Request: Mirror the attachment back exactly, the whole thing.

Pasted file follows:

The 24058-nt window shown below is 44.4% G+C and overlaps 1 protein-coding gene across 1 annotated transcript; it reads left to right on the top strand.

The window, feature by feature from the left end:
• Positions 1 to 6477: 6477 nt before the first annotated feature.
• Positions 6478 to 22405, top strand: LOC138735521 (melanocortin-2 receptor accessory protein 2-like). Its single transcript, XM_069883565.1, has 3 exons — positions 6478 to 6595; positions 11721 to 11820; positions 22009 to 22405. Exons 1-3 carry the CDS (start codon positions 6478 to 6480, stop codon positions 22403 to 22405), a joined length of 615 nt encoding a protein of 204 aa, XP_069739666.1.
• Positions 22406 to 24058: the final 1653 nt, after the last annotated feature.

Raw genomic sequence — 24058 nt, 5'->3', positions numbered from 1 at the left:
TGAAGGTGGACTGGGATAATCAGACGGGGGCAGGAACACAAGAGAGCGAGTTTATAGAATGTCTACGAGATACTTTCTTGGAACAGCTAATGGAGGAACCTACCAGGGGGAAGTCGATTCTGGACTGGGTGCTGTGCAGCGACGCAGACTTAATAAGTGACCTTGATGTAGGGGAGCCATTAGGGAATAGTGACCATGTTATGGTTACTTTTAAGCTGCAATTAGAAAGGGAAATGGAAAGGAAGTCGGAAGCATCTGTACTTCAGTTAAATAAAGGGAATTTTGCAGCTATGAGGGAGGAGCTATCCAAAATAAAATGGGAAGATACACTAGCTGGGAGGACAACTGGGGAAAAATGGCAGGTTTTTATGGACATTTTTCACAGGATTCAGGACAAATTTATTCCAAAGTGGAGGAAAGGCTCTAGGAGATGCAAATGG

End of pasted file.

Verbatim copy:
The 24058-nt window shown below is 44.4% G+C and overlaps 1 protein-coding gene across 1 annotated transcript; it reads left to right on the top strand.

The window, feature by feature from the left end:
• Positions 1 to 6477: 6477 nt before the first annotated feature.
• Positions 6478 to 22405, top strand: LOC138735521 (melanocortin-2 receptor accessory protein 2-like). Its single transcript, XM_069883565.1, has 3 exons — positions 6478 to 6595; positions 11721 to 11820; positions 22009 to 22405. Exons 1-3 carry the CDS (start codon positions 6478 to 6480, stop codon positions 22403 to 22405), a joined length of 615 nt encoding a protein of 204 aa, XP_069739666.1.
• Positions 22406 to 24058: the final 1653 nt, after the last annotated feature.

Raw genomic sequence — 24058 nt, 5'->3', positions numbered from 1 at the left:
TGAAGGTGGACTGGGATAATCAGACGGGGGCAGGAACACAAGAGAGCGAGTTTATAGAATGTCTACGAGATACTTTCTTGGAACAGCTAATGGAGGAACCTACCAGGGGGAAGTCGATTCTGGACTGGGTGCTGTGCAGCGACGCAGACTTAATAAGTGACCTTGATGTAGGGGAGCCATTAGGGAATAGTGACCATGTTATGGTTACTTTTAAGCTGCAATTAGAAAGGGAAATGGAAAGGAAGTCGGAAGCATCTGTACTTCAGTTAAATAAAGGGAATTTTGCAGCTATGAGGGAGGAGCTATCCAAAATAAAATGGGAAGATACACTAGCTGGGAGGACAACTGGGGAAAAATGGCAGGTTTTTATGGACATTTTTCACAGGATTCAGGACAAATTTATTCCAAAGTGGAGGAAAGGCTCTAGGAGATGCAAATGG